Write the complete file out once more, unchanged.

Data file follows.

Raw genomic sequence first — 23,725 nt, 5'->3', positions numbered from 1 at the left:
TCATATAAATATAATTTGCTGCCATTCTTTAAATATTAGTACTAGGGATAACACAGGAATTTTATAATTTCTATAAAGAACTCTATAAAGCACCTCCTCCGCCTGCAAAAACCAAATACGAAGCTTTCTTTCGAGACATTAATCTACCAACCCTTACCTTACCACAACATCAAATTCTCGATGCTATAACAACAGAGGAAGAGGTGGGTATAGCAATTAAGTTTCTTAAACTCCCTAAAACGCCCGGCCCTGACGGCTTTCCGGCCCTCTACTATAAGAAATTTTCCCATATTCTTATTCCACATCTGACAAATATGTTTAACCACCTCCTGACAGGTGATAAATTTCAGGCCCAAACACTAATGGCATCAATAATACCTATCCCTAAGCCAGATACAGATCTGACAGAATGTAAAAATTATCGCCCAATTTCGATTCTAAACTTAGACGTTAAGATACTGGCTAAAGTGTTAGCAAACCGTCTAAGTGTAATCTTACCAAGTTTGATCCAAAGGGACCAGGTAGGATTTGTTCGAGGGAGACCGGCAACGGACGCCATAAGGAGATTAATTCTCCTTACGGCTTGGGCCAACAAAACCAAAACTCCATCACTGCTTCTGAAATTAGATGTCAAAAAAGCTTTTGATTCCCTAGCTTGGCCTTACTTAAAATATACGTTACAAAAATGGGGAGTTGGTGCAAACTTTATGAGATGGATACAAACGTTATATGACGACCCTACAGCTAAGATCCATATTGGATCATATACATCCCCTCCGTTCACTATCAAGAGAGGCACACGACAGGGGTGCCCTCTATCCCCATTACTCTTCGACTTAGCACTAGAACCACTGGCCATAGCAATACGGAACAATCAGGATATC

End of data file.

Raw genomic sequence first — 23,725 nt, 5'->3', positions numbered from 1 at the left:
TCATATAAATATAATTTGCTGCCATTCTTTAAATATTAGTACTAGGGATAACACAGGAATTTTATAATTTCTATAAAGAACTCTATAAAGCACCTCCTCCGCCTGCAAAAACCAAATACGAAGCTTTCTTTCGAGACATTAATCTACCAACCCTTACCTTACCACAACATCAAATTCTCGATGCTATAACAACAGAGGAAGAGGTGGGTATAGCAATTAAGTTTCTTAAACTCCCTAAAACGCCCGGCCCTGACGGCTTTCCGGCCCTCTACTATAAGAAATTTTCCCATATTCTTATTCCACATCTGACAAATATGTTTAACCACCTCCTGACAGGTGATAAATTTCAGGCCCAAACACTAATGGCATCAATAATACCTATCCCTAAGCCAGATACAGATCTGACAGAATGTAAAAATTATCGCCCAATTTCGATTCTAAACTTAGACGTTAAGATACTGGCTAAAGTGTTAGCAAACCGTCTAAGTGTAATCTTACCAAGTTTGATCCAAAGGGACCAGGTAGGATTTGTTCGAGGGAGACCGGCAACGGACGCCATAAGGAGATTAATTCTCCTTACGGCTTGGGCCAACAAAACCAAAACTCCATCACTGCTTCTGAAATTAGATGTCAAAAAAGCTTTTGATTCCCTAGCTTGGCCTTACTTAAAATATACGTTACAAAAATGGGGAGTTGGTGCAAACTTTATGAGATGGATACAAACGTTATATGACGACCCTACAGCTAAGATCCATATTGGATCATATACATCCCCTCCGTTCACTATCAAGAGAGGCACACGACAGGGGTGCCCTCTATCCCCATTACTCTTCGACTTAGCACTAGAACCACTGGCCATAGCAATACGGAACAATCAGGATATC